Hasan Minhaj wants everyone to see the documentary, Stand Up Planet, which features an in-depth look at comics in South Africa and India, but his reasons for wanting the public to see it have nothing to do with his own comedic endeavors (but you may recognize him from Arrested Development, as the host of MTV's Failosophy, and his viral web series The Truth with Hasan Minhaj).
"I am proud, and very lucky, to be part of this," he said. "It's not about me or Bill Cosby [an advisor to the project]. It's about the culture of comedy as a whole and global comedy needs to add pages to this book."
And what the comedians of Africa and India are adding to this book is stand-up about issues that affect their specific communities.Comedians can expose apartheid and injustice and poverty through their jokes, according to Minhaj.
"Stand up is one of those unique mediums in which as the court jester on stage we can talk about what's really happening, but at the end of the day, it's okay because it's just a joke," he said. "So we can speak the truth but are protected by the joke."
Stand Up Planet goes beyond the jokes into the lives of those telling them. Minhaj says he met comics in South Africa who could be funny talking about losing loved ones to AIDS. Beyond being funny, they're relieving tension, alleviating shame and opening people up to understand, Minhaj says.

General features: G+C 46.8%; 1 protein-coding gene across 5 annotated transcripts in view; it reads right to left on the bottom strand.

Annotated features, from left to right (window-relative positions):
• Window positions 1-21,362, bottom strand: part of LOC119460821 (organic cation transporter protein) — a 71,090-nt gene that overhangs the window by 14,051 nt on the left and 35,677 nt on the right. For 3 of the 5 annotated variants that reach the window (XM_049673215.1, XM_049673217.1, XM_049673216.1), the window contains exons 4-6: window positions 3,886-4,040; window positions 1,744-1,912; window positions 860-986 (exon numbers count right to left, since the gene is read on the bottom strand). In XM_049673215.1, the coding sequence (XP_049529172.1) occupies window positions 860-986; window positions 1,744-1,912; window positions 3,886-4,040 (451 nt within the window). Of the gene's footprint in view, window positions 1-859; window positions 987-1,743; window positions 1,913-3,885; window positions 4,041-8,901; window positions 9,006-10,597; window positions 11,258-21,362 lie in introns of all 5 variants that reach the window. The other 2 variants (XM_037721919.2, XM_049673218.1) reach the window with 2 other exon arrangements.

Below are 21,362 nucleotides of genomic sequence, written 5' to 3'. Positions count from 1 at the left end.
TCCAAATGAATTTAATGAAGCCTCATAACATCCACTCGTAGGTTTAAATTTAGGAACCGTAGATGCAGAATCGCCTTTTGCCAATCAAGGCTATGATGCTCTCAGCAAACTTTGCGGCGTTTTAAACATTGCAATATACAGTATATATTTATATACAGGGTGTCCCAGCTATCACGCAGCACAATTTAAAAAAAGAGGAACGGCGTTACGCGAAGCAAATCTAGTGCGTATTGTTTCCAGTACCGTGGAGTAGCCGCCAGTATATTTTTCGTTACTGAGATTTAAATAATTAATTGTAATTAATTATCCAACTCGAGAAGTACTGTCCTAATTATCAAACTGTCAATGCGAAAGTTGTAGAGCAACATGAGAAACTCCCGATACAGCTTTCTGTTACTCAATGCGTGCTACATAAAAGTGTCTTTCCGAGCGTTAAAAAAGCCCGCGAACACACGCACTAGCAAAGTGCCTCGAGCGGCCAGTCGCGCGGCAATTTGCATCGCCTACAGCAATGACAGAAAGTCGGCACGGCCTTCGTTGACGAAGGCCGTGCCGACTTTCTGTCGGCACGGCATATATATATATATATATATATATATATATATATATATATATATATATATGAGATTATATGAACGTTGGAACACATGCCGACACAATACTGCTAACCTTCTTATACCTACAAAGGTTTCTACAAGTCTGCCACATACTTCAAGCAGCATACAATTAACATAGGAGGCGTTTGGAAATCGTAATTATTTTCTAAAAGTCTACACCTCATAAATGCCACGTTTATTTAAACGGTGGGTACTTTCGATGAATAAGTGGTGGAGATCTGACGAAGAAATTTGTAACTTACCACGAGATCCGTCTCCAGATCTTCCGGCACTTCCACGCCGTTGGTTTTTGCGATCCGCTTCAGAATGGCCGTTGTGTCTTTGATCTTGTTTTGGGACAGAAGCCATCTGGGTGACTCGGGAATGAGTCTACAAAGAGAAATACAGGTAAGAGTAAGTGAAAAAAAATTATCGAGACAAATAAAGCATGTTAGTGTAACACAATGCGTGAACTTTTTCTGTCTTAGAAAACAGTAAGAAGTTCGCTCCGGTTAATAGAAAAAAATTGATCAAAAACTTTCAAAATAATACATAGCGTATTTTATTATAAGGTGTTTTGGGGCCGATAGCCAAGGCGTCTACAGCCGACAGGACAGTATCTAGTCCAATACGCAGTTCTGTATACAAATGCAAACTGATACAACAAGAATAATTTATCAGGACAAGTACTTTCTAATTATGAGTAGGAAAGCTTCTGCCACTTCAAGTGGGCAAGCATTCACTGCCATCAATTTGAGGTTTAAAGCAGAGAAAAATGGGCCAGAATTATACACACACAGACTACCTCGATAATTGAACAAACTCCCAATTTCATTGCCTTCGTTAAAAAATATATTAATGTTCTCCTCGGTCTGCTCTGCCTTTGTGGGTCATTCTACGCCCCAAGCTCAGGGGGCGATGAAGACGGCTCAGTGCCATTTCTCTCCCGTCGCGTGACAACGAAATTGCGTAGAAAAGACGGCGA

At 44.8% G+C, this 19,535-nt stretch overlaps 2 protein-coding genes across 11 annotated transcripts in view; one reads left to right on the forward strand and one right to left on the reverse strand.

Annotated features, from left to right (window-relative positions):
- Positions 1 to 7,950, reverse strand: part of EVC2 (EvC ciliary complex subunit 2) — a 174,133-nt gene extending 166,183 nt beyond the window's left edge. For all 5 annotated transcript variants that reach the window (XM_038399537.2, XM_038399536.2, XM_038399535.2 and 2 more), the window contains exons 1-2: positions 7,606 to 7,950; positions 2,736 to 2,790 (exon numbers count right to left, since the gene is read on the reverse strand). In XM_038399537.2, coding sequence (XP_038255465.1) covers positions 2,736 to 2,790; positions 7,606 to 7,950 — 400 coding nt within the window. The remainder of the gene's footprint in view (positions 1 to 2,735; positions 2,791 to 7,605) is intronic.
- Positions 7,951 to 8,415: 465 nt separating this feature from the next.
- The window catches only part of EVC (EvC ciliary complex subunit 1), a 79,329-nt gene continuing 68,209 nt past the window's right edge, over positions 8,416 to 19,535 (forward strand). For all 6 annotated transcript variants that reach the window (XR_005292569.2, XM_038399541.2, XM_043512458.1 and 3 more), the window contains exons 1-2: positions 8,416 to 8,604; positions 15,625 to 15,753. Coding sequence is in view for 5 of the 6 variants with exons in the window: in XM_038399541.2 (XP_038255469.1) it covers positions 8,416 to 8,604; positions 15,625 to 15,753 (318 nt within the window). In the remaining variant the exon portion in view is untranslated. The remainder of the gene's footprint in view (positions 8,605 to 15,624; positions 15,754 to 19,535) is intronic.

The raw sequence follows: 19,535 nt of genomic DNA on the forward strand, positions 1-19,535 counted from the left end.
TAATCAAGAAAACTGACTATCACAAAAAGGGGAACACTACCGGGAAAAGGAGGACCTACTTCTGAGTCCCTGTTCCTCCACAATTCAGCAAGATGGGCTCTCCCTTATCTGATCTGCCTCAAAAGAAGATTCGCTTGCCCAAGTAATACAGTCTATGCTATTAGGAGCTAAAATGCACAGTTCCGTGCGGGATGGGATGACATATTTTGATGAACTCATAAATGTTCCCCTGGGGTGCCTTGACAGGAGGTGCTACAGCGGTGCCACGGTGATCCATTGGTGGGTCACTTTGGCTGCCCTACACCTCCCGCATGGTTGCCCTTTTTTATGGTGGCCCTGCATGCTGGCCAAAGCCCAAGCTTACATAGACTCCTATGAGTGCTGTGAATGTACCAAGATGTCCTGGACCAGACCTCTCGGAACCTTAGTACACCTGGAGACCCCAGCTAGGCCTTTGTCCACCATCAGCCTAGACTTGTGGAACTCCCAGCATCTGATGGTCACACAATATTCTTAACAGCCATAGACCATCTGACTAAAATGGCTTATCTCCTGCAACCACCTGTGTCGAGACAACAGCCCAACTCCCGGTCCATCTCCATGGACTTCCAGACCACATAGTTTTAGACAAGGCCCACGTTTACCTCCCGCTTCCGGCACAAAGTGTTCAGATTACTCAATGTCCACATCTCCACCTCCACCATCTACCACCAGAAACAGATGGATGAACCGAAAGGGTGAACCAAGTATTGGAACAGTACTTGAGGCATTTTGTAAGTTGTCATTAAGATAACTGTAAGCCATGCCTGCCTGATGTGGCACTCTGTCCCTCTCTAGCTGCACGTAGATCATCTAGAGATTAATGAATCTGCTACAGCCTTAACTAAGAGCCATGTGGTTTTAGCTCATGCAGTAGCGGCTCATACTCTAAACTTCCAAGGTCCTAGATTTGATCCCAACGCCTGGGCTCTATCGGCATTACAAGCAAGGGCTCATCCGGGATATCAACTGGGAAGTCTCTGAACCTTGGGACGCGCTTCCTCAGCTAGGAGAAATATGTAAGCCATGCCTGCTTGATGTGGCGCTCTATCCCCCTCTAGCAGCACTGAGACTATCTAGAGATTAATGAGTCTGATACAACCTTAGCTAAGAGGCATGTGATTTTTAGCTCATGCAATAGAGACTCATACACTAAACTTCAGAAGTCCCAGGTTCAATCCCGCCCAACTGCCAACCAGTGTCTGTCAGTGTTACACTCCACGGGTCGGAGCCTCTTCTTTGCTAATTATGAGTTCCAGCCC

"There's this great comic I met in South Africa, Mpho Popps, who had this amazing story about how his uncle passed away from AIDS. He tells this hilarious story about the lengths his uncle went to to cover it up from his family," he said. "But when the cameras go into the house, and you meet his grandma and see the bedroom the uncle passed away in, you're like, 'Oh, this is real.' As a comedian, it was the most enriching experience of my life. I feel so lucky to have been chosen to be a part of this."
Getting to meet Bill Cosby, was a highlight for Minhaj. Cosby explained to him how comedy can cross any borders, he said.
"One of the things Bill Cosby kept saying over and over was 'Funny is funny.' I just didn't understand that -- it seemed like the vaguest thing ever. Then I saw Loyiso Gola and he's doing references about Zulu and tribes and things totally outside my experience and you laugh, and it's like, 'Yeah, funny is funny.' There's something transcendent about comedy, much like music. There's a rhythm and pace to it. You can just tell when someone is funny."
Stand Up Planet screens as part of the San Francisco International Film Festival on Monday, April 28 at 9:15 at the Sundance Kabuki (1881 Post). Hasan Minhaj and comedian Nato Green will perform before the movie. Tickets are $10 to $15.